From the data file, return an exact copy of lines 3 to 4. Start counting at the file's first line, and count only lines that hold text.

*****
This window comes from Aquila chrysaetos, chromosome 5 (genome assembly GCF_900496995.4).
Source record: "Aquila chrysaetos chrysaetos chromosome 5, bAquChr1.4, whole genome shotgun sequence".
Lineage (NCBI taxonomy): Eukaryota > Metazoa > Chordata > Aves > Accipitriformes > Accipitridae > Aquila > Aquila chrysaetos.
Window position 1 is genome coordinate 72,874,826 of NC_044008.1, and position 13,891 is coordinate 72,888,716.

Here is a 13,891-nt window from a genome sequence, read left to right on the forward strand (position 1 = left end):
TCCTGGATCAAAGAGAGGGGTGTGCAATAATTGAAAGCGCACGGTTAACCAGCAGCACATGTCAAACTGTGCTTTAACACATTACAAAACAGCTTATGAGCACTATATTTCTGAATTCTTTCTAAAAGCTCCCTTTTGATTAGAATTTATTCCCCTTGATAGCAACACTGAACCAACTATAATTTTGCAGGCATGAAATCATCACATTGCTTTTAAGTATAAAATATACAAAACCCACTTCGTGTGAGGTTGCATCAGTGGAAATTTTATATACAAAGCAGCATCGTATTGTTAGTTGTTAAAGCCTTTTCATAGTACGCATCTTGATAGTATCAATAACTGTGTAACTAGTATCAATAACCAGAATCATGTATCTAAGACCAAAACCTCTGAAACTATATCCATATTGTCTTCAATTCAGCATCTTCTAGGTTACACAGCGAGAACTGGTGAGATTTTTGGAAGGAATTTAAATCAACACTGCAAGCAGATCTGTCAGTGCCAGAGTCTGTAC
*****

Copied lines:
Lineage (NCBI taxonomy): Eukaryota > Metazoa > Chordata > Aves > Accipitriformes > Accipitridae > Aquila > Aquila chrysaetos.
Window position 1 is genome coordinate 72,874,826 of NC_044008.1, and position 13,891 is coordinate 72,888,716.